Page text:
In an effort to dismantle protests, police departments across the U.S. and Canada, including in Montreal, have taken violent measures to repress civil demonstrations. From rubber bullets to water cannons, police units and municipal governments have been criticized for what many are calling the use of “excessive force” to disperse peaceful protests. The image of a smoking canister of tear gas has become emblematic of police responses to protests.
The use of tear gas on civilian protesters has sparked worldwide outrage, with some government and public health officials calling for its removal from police arsenals. However, other authorities—including top lawmakers in the U.S.—continue to defend its use.
While the science behind tear gas remains a mystery for advocates on both sides of the dispute, proponents of its use may be surprised to find that tear gas is not a single compound, but is instead used to reference a wide variety of chemical agents.
“Tear gas refers to a range of chemicals that are all lachrymators,” Joe Schwarcz, director of the Office for Science and Society at McGill, said in an interview with The McGill Tribune. “Anything that causes tearing [of the eyes] is a lachrymator.”
There are several types of lachrymators. Until the 1950s, the most commonly used types of tear gases were CN and CS, two gaseous chlorine-based compounds, although neither remain in police arsenals today. According to Schwarcz, that title now rests with the more widely available compound capsaicin, better known as pepper spray.
Pepper spray, which was developed as an animal repellent in the 1960s, was first used by American law enforcement agencies in the 1980s. Despite their variability in terms of potency, toxicity, and chemical makeup, CN, CS, and pepper spray are all functionally similar, targeting the same part of the respiratory tract.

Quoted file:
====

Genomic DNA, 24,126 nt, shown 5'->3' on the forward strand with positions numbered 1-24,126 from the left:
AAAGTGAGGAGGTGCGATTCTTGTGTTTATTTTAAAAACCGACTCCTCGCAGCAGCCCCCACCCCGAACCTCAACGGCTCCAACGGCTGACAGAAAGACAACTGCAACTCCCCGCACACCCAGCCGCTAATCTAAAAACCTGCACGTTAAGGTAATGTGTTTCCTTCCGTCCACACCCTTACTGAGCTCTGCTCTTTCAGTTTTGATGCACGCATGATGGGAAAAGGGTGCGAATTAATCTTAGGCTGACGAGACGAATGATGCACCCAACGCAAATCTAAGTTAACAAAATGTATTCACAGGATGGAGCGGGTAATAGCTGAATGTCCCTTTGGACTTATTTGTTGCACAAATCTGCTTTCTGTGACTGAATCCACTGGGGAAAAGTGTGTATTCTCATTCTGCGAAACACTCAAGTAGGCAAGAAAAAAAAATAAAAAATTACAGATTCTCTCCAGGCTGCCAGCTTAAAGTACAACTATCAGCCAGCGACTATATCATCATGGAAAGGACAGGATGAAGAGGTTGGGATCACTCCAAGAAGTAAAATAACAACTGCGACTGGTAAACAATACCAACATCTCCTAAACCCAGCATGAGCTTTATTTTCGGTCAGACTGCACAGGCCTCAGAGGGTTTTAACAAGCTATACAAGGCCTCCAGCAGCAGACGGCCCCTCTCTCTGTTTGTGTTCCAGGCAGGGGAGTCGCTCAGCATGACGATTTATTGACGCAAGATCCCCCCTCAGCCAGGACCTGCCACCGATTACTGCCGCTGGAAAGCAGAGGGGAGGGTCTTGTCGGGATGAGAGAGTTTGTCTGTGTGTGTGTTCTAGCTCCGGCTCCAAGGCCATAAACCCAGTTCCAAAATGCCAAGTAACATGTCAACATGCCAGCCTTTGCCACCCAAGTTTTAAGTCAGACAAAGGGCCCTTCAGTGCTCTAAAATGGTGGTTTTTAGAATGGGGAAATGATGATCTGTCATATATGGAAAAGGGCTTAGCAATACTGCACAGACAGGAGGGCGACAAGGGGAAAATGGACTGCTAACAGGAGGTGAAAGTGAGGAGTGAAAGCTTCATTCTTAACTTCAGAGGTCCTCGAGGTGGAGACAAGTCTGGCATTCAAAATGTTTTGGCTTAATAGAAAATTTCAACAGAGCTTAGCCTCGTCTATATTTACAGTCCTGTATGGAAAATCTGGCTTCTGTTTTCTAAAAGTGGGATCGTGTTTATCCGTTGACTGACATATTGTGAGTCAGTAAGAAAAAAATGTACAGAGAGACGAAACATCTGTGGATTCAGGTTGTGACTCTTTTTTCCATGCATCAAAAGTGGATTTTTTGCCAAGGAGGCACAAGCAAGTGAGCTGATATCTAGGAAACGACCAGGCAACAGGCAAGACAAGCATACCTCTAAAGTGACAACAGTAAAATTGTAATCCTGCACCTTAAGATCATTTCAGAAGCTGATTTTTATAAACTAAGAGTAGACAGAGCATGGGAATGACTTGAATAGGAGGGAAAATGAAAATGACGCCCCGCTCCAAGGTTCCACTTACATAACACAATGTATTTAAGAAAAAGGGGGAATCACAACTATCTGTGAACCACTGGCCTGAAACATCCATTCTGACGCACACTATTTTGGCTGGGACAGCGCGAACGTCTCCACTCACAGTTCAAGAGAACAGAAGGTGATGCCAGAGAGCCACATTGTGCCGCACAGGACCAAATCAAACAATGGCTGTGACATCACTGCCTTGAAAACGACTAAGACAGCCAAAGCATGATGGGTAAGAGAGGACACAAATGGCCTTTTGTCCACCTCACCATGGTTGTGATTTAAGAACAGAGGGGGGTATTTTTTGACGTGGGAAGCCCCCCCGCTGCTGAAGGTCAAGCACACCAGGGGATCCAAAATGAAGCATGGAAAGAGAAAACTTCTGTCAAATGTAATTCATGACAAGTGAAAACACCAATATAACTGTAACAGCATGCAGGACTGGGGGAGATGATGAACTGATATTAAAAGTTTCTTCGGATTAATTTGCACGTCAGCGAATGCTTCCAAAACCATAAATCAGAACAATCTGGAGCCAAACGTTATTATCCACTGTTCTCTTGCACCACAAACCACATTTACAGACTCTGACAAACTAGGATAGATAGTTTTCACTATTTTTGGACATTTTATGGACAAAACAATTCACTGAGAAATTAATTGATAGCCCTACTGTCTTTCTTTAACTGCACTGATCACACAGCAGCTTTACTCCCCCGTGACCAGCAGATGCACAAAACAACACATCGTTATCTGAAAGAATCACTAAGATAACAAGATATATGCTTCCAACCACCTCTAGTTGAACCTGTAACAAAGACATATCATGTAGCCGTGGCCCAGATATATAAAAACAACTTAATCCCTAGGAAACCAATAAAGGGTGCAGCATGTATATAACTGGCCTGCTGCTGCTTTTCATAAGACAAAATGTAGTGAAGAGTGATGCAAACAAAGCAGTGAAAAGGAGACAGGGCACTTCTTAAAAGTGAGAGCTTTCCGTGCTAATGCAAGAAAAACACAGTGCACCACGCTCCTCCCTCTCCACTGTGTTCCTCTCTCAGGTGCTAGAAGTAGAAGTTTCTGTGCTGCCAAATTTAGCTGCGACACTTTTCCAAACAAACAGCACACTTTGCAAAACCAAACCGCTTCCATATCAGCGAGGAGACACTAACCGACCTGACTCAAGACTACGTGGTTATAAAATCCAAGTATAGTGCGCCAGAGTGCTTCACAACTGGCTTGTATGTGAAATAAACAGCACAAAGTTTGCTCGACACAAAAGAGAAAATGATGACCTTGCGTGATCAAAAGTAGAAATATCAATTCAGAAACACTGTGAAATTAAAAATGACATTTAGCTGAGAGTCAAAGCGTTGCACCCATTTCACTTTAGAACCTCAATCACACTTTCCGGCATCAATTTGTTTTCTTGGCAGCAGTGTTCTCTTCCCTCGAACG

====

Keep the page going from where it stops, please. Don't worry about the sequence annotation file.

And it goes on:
“What all of these substances do is irritate the mucous membranes,” Schwarcz said.
Mucous membranes line various body canals and openings such as the mouth, nose, eyelids, and lungs. The secretions that they produce are the primary form of protection against particulate matter and pathogens, including the chemicals that compose tear gas.
“The function of the mucous membrane is to protect the body,” Schwarcz said. “So, chemicals [of] the mucous membrane perceive tear gas to be a foreign substance that needs to be eliminated.”
Excessive irritation of the mucous membrane can cause tearing, coughing, and sneezing. However, the more acute effects of tear gas can also lead to difficulty swallowing, chest tightness, shortness of breath, blurred vision, and feelings of choking. These effects usually last for about 15 to 30 minutes, but can have lasting and permanent damage to the eyes and lungs.
“There are people who have had corneal scarring because of some tear gas and also exacerbation of asthma,” Schwarcz said. “Some people [also] have allergic reactions to the chemicals and that can cause rashes all over the body.”
Blindness, glaucoma, and respiratory failure are other possible long-term effects of tear gas exposure.
The history of tear gas is as long and as fraught with controversy as its appearance on city streets in recent months. The first tear gas compounds were developed during World War 1 as a form of chemical warfare. Following the end of the war, the use of chemical and biological weapons in war was banned by the Geneva Protocol of 1925. By 1993, the United Nations General Assembly finalized the Chemical Weapons Convention, which further limited the use of riot control agents on the battlefield, but included a now-controversial exception which allows law enforcement to use chemical agents for domestic riot control purposes.
Given tear gas’ complicated past and potent consequences, many have asked why police forces continue to use it today. The answer is simple: Effectiveness.
“If you are exposed to a bit of tear gas […], you want to turn around and get out of there as fast as you can because it is extremely irritating and very painful to the eyes and the nose,” Schwarcz said.